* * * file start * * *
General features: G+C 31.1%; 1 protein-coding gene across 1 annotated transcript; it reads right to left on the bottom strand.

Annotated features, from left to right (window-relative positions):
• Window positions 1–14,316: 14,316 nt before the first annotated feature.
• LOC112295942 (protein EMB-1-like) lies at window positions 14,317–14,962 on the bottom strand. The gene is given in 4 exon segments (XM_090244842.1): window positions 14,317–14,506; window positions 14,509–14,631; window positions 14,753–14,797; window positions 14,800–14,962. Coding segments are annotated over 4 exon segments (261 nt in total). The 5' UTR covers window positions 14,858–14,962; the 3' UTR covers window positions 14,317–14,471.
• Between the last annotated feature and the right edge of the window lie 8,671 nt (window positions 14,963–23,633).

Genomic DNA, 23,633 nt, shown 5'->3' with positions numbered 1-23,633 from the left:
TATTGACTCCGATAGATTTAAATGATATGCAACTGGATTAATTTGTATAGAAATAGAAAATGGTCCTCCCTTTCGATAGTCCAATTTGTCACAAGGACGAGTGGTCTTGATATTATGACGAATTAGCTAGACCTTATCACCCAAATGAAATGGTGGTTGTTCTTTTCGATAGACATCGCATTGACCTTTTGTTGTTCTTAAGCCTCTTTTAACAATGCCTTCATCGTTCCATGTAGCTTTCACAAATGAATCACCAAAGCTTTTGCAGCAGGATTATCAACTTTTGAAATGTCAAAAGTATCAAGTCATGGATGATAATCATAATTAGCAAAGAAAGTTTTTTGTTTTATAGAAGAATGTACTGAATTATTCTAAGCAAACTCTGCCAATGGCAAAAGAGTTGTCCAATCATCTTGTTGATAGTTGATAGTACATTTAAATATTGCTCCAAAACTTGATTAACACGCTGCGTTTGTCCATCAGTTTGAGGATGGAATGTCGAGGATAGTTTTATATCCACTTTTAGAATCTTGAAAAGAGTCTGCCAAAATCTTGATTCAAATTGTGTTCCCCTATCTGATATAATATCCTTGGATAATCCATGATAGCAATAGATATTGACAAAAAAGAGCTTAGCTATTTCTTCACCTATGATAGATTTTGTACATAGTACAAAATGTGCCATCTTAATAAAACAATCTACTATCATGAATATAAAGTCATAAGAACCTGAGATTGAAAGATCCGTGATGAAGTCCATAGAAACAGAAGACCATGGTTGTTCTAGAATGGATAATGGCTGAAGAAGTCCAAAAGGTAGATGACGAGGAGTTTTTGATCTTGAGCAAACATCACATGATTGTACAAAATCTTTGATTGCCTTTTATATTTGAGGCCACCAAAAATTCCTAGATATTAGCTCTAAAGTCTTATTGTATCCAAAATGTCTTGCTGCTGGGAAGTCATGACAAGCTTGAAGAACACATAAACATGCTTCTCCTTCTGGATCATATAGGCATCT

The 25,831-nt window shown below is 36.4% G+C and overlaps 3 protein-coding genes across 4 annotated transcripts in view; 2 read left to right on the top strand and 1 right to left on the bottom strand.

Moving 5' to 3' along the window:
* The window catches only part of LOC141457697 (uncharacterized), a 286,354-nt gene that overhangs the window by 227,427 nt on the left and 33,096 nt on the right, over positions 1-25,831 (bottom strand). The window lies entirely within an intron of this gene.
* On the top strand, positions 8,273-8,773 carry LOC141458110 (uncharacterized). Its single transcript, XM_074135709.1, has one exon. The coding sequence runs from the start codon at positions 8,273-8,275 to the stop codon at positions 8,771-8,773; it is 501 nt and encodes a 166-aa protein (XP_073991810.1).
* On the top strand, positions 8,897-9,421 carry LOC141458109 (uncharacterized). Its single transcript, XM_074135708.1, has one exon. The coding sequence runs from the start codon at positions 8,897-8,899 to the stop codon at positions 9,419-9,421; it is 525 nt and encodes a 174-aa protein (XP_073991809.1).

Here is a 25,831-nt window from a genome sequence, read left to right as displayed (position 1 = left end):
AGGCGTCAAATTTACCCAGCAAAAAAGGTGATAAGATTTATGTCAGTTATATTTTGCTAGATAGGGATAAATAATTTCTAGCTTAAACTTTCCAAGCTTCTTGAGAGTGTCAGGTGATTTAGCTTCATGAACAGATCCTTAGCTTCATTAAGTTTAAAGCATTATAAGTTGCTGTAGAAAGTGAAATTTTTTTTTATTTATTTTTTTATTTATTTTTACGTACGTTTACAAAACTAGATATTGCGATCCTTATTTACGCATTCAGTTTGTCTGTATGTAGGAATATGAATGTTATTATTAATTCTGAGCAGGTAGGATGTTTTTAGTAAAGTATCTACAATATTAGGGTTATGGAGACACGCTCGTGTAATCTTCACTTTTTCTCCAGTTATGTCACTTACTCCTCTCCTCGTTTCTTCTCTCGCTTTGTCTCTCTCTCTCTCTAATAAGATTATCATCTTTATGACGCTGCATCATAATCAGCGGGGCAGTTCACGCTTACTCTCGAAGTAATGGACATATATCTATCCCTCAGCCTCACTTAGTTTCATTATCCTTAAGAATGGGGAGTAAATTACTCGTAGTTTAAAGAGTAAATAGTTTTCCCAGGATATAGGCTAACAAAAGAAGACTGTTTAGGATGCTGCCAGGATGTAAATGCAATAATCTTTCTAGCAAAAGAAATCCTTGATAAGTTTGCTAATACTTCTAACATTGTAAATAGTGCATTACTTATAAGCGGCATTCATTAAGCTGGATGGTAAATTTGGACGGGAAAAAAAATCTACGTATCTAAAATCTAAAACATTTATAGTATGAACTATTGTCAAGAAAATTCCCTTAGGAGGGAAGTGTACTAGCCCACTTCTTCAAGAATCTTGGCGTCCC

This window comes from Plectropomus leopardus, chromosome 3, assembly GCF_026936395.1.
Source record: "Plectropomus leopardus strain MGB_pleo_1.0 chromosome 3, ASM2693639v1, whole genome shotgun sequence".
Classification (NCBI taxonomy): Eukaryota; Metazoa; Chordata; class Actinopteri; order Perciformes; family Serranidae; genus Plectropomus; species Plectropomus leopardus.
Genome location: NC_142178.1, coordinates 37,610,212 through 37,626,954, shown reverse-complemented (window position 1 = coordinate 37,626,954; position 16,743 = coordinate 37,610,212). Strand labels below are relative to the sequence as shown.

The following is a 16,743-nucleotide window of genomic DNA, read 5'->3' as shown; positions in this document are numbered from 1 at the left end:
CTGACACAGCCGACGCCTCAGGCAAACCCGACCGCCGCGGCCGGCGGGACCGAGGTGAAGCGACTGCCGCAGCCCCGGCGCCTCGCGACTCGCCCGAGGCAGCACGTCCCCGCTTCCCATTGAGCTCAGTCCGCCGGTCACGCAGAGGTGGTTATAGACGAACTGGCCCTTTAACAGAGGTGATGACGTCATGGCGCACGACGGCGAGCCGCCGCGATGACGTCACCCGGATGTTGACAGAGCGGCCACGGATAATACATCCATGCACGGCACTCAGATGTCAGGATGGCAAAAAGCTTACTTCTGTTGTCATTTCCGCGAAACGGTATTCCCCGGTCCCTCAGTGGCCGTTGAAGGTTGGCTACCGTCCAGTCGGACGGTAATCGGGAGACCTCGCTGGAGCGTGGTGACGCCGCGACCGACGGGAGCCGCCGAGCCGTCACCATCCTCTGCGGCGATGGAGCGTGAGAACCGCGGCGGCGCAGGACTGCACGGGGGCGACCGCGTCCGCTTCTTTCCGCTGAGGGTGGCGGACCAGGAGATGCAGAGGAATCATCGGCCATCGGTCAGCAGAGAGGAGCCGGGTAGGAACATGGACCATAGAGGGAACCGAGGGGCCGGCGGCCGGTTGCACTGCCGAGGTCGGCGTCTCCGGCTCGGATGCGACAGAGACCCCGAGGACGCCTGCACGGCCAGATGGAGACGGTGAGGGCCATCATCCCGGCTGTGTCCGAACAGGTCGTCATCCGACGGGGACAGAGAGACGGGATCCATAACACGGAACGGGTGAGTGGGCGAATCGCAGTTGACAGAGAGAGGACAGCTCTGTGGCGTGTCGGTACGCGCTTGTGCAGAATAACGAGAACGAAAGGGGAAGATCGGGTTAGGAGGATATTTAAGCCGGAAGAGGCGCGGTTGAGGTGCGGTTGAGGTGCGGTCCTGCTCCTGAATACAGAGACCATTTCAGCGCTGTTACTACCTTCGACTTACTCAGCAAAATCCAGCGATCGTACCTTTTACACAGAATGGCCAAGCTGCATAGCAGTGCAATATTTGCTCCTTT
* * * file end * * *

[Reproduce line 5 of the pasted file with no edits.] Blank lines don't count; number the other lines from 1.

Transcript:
• Between the last annotated feature and the right edge of the window lie 8,671 nt (window positions 14,963–23,633).